Let me shoot straight with you for a second.
If you grew up in church, in a Christian school or home, there’s a good chance that you believe what you do about the gospel because it is something your parents, teachers, youth pastor, or other church leaders taught you. It was something they passed on to you, and you believed them.
It’s great that these leaders in your life are Christians, but there’s a danger here: if I described you just now, there’s a good chance that, left on your own, you will be unable to explain why you believe what you do about the gospel. There’s a good chance that you are inconsistent at best with time that you spend reading your Bible and praying. And there’s a good chance that what you believe about the gospel hasn’t translated into specific ways that it shapes who you are and how you live.
Before you angrily close the book, hold on one more second and hear me out. I know there’s a good chance for these things to be true because I’ve seen thousands of students fit this description throughout my time in student ministry. And I’ve also fit this description myself.
As a high school student in a Christian home, involved in a great church, and at a Christian school, I had a hand-me-down faith. I believed it because other people whom I loved believed. Truth be told, I struggled in my faith, at times doubting my belief, and at other times being sure of it. Once the doubting of faith was settled, my struggle moved on to wondering if I was a good enough Christian, if I was strong enough in my faith. I was a leader in the youth ministry and was at that time the only one of three children “walking with Jesus” in the eyes of my parents. The expectations I felt were like a mountain of burden that lasted through my college years and beyond as I struggled to know if my faith was strong enough, if I was “good enough.”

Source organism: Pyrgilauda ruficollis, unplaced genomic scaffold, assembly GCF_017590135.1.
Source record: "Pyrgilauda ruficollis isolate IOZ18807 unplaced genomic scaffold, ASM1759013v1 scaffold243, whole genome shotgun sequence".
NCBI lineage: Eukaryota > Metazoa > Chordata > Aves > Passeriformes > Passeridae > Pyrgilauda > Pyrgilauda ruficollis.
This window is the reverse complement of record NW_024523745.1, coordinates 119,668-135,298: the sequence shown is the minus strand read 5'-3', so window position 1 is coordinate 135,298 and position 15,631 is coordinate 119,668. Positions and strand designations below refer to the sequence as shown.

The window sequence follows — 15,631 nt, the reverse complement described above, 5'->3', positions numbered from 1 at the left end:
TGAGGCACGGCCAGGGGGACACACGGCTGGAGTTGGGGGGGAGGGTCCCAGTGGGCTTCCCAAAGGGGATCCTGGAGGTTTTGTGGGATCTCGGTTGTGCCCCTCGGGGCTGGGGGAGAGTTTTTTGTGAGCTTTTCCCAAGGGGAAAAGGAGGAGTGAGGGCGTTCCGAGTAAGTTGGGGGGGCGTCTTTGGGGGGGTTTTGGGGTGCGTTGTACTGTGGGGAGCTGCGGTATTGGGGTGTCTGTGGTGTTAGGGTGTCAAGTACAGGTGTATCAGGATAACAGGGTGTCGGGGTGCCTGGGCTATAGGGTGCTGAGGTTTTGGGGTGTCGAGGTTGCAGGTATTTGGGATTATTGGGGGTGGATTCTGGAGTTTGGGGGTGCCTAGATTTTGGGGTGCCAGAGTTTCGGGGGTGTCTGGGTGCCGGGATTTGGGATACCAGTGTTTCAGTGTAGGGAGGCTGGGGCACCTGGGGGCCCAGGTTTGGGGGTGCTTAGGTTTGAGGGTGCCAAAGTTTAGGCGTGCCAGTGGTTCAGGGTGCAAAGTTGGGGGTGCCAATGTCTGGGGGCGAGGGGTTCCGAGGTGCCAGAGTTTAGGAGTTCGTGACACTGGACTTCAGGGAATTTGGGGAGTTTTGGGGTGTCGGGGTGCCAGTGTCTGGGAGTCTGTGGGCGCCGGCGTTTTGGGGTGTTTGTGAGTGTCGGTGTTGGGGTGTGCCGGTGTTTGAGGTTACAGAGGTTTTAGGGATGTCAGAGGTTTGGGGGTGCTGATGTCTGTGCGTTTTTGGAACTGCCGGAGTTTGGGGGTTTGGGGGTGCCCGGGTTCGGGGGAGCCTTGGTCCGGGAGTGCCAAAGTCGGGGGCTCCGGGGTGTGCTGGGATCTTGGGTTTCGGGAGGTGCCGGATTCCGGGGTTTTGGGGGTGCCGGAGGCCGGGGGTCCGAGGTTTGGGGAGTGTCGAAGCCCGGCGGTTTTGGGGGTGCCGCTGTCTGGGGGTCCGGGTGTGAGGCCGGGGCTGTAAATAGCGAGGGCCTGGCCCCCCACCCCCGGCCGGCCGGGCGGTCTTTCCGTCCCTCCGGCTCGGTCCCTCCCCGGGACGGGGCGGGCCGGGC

Because of this I often found myself simply trying harder or giving more effort to living a “good Christian life,” but at the same time, I found myself on the losing side of my personal battles with sin and temptation. It was like I was constantly running but never going anywhere. This kind of life is painful and exhausting, and is the furthest thing from the abundant life that Jesus said is available to us (John 10:10).
The “good enough” struggle is a real one that plagues many, and it begins in the minds of believers who have not yet taken the step to truly own their faith. They’re still living in a hand-me-down Christianity. I was meant for so much more than life on a spiritual treadmill, constantly running and going nowhere. You are too. It’s time for you to jump off of the treadmill and take ownership of your faith, which begins with an understanding of the gospel.
This was an excerpt from Brian and Ben’s new book A Different College Experience: Following Christ in College that will be released this month!
Brian Mills was a youth pastor for 15 years leading ministries as large as 2000 students. He has planted campuses, preaches in churches all over the country and leads a college ministry of over 1000 college students from the University of Arkansas. Brian has a heart to share the gospel and disciple others weekly. He loves the local church and is committed to pouring his life into Pastoring.
Ben Trueblood serves as director of Student Ministry for LifeWay Christian Resources. He has twenty years of student ministry experience, thirteen of which were spent in the local church as a student pastor. Ben is the author of Student Ministry that Matters and is involved in training, consulting, and speaking to student ministries across the United States. Ben and his wife Kristen have four children: Jonathan, Avery, Josiah, and Adrienne.